Another step: Watch your mulch. "People will take great pride in landscaping and, year after year without fail, every spring I see people go out get a big thing of pine mulch or hardwood mulch" and put it in the beds around their homes, he says.
The problem is, some homeowners never remove last year's layer of mulch so, in a few years, they've got a 6- or 7-inch layer of mulch that's so dangerously high, it's close or even over the sill of the hosue, the line where the foundation meets the wooden frame. It's fine to put new mulch down every spring, Foster says, just make sure you remove the previous year's.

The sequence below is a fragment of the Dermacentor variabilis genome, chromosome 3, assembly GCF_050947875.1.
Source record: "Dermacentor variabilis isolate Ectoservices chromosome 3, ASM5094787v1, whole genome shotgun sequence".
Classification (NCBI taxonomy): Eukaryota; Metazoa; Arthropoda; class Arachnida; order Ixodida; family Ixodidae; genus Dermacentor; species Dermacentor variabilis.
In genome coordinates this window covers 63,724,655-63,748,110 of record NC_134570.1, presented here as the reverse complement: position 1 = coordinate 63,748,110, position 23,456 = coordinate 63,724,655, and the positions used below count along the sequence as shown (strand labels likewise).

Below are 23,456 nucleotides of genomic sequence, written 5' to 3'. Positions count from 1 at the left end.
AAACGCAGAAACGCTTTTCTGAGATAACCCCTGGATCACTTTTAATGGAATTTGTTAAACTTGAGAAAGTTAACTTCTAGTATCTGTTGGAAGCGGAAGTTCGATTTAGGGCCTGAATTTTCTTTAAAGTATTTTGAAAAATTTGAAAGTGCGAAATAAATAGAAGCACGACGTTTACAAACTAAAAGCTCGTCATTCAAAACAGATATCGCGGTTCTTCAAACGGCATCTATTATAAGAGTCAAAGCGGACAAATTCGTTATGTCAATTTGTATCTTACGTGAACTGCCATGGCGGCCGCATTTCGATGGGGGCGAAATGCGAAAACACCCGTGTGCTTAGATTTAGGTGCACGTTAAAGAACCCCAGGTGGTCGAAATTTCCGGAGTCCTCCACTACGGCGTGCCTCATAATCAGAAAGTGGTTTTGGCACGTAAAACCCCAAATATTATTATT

And finally, if you have a window or door that's at ground level or below or you know there's an area where water tends to seep in during heavy rains, take steps to prevent it. If heavy rains are forecast, he says, use sandbags or plastic to seal those places.
Inside the house, if your basement walls are not covered by drywall or paneling, you can use a waterproof sealant to close cracks, wall joints and floors. This is something you can do yourself and costs about $1,700 for a 20-by-30-foot basement, according to houselogic.com. But if you see cracks in the walls "that are thicker than a dime, you need to call a professional," Foster says.
In some cases, a sump pump may be needed keep water from standing on your floors, underneath your house or around the foundation. A sump pump installation will run between $700 and $1,500, depending on the type of pump you choose and where it must be installed, says homeadvisor.com.